Deal in sight at COP17

06 December 2011 - 02:14 By NIVASHNI NAIR and MATTHEW GAYLARD
Frauke Heesing, Ingrid Diener and Gina van Dyk, right, protest against the use of nuclear power by countries taking part in the COP17 climate talks at the Global Action March in Durban.
Frauke Heesing, Ingrid Diener and Gina van Dyk, right, protest against the use of nuclear power by countries taking part in the COP17 climate talks at the Global Action March in Durban.
Image: Picture: JACKIE CLAUSEN

The cards laid on the table yesterday signalled that the deadlock over the Kyoto Protocol and the Green Climate Fund might break before COP17 wraps up in Durban at the end of the week.

"What is pleasing is that we are beginning to see cards coming onto the table on the very first day of the arrival of the ministers so that ministers can start in all earnest dealing with the specific difficult political questions," COP17 president Maite Nkoana-Mashabane said yesterday.

Nkoana-Mashabane and top UN climate official Christiana Figueres told journalists that a resolution on the second-commitment period of the Kyoto Protocol was no longer a question of "if" but "how".

Figueres said that though there were "no promises", the chairman of the negotiations on the Kyoto Protocol had made public his assessment that participating countries were seriously considering bringing a second commitment period into effect.

Their comments came immediately after China, the world's worst carbon emitter and one of the countries that did not ratify the Kyoto Protocol, hinted that it was ready to commit itself to a legally binding agreement.

"China is laying its cards on the table. And that is what makes us hopeful that we are moving in the right direction," Nkoana-Mashabane said.

China's pledge has now moved the focus to the US, another major emitter, which refused to ratify the Kyoto Protocol unless China also signed.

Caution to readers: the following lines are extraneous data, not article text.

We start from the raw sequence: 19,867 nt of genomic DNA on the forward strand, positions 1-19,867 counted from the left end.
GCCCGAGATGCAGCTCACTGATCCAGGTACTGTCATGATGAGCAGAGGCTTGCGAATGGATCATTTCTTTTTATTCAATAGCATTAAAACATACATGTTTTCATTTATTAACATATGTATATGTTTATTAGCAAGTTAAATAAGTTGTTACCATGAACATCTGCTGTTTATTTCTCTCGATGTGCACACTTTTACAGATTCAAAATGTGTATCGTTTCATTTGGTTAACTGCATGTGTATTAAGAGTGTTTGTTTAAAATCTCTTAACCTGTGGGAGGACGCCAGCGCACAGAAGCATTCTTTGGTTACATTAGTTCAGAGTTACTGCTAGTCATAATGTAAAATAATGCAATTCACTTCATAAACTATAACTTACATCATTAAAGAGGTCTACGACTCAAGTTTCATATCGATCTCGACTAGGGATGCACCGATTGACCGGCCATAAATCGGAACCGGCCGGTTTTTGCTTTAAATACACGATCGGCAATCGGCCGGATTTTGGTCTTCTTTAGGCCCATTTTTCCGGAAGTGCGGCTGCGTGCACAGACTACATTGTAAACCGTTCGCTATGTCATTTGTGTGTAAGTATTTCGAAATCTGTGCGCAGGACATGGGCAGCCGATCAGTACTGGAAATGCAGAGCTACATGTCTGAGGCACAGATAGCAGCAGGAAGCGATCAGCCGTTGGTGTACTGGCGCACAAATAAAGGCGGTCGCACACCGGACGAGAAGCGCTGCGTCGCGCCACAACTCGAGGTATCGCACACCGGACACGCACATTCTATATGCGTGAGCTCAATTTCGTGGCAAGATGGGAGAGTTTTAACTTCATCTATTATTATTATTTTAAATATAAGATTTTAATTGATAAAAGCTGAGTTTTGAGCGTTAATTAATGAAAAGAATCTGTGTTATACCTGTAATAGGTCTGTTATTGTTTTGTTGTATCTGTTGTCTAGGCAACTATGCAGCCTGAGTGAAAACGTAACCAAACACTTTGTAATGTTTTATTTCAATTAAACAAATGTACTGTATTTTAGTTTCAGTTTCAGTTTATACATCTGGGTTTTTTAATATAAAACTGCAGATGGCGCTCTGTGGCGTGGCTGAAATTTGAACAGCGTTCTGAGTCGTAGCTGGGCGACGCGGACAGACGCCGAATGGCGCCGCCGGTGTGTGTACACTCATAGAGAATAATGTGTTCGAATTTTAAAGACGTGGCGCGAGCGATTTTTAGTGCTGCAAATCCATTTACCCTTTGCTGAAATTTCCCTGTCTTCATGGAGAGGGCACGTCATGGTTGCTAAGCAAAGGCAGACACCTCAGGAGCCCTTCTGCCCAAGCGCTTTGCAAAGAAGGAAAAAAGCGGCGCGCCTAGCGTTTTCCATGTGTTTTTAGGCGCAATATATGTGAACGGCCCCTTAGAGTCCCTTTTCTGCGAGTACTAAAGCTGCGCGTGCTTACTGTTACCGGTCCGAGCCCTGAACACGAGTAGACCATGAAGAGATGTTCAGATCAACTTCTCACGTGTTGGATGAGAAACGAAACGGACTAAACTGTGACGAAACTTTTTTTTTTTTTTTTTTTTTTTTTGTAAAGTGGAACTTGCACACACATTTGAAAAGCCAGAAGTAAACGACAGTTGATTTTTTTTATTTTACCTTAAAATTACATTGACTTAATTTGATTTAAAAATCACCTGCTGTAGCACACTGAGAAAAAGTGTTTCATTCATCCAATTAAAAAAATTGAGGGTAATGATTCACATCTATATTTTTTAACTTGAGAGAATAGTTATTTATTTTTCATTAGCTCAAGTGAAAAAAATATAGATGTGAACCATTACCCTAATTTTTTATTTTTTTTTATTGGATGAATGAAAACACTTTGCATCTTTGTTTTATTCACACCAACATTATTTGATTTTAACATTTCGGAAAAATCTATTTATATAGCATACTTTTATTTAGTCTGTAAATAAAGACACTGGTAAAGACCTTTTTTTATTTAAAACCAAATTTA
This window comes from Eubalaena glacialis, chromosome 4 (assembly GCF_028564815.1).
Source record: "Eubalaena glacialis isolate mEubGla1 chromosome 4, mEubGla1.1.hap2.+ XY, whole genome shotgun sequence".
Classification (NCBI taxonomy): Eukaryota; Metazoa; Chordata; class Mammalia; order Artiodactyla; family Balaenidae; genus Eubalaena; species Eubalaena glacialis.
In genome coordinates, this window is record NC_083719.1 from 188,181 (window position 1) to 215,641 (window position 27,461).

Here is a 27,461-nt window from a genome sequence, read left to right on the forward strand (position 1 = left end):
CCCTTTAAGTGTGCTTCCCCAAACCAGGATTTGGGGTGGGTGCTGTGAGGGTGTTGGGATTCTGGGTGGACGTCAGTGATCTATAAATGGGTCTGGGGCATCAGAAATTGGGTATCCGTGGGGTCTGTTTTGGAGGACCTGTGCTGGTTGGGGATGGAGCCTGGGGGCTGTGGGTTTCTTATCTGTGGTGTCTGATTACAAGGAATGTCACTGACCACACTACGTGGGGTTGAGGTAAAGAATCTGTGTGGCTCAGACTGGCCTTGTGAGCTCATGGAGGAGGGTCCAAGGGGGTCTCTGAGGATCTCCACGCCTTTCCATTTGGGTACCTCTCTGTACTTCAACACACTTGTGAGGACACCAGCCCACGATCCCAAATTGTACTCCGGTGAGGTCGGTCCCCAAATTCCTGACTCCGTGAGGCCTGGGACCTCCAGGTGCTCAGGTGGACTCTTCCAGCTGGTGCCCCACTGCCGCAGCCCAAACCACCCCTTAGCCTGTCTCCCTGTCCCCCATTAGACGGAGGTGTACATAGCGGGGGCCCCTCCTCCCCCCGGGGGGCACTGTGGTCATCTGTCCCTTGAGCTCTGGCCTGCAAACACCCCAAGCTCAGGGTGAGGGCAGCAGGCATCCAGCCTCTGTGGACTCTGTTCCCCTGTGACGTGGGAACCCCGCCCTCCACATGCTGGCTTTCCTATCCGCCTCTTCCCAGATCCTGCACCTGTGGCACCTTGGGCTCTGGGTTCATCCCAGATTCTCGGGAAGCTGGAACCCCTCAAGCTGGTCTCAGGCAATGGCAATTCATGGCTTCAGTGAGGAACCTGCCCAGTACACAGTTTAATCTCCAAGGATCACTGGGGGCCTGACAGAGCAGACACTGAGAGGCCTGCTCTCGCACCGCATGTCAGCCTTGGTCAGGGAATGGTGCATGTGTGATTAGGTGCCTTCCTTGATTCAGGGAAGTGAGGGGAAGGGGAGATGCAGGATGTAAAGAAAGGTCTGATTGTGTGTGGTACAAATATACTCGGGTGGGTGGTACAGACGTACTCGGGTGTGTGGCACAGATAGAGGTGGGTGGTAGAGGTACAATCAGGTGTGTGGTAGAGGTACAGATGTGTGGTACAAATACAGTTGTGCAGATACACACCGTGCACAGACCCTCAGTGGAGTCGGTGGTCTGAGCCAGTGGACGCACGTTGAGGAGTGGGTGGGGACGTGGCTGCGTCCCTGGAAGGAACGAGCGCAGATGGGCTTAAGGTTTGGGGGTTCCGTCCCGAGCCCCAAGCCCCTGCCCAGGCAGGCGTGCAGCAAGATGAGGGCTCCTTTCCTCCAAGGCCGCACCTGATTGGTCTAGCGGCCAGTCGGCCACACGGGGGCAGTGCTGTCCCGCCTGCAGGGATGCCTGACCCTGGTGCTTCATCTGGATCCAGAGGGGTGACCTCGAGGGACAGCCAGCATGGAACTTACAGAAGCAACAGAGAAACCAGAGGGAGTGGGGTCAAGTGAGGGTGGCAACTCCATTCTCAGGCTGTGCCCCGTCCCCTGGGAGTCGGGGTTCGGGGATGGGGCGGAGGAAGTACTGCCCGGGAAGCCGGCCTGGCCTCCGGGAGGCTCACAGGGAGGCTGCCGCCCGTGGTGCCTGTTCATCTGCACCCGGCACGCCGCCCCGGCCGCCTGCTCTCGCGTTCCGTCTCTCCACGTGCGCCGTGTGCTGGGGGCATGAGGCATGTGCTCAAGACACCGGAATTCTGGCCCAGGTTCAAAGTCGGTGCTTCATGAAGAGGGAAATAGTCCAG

Though the Kyoto Protocol, which commits 37 developed countries to reducing carbon emissions to 5% below their 1990 levels by 2012, is nearing its expiry, Canada, Russia and Japan are refusing to sign on for a second commitment period.

On the Green Climate Fund, which is aimed at making $100-billion available to developing countries by 2020 to mitigate the effects of climate change, Nkoana-Mashabane said she had not heard a single delegation saying "No" to it.

"We have not heard a single delegation saying it should not, or could not, be launched in Durban. I haven't heard of it," she said.


THE mechanisms of the Kyoto Protocol are insufficient to deal with high CO2 emissions, experts argued at yesterday's Summit on Health and Climate change.

Speaking at the summit at the COP17 conference in Durban, Hugh Montgomery from the UK's Climate and Health Council questioned whether it was realistic to depend on the mechanisms of the Kyoto Protocol considering the record high in emissions last year.

Referring to the living planet index, Montgomery cited impacts and losses to ecological systems as having the greatest link to effects on health.

He said these impacts were more significant than climate change's impacts on the range of the malaria parasite, often mentioned as a lead indicator on the effect that climate change has on health.

Hunger and malnutrition, which are strongly linked to the effects of climate change on food security, continue to be a leading cause of death in the developing world.

Nnimmo Bassey from the Nigerian chapter of Friends of the Earth delivered a searing indictment of the destructive effect of fossil fuel extraction, arguing that these impacts far outweigh any benefits that the profits so accrued deliver to the affected communities.

He quoted Kwame Nkrumah, saying that neo-colonialism is "power without responsibility and for those who suffer, exploitation without redress".

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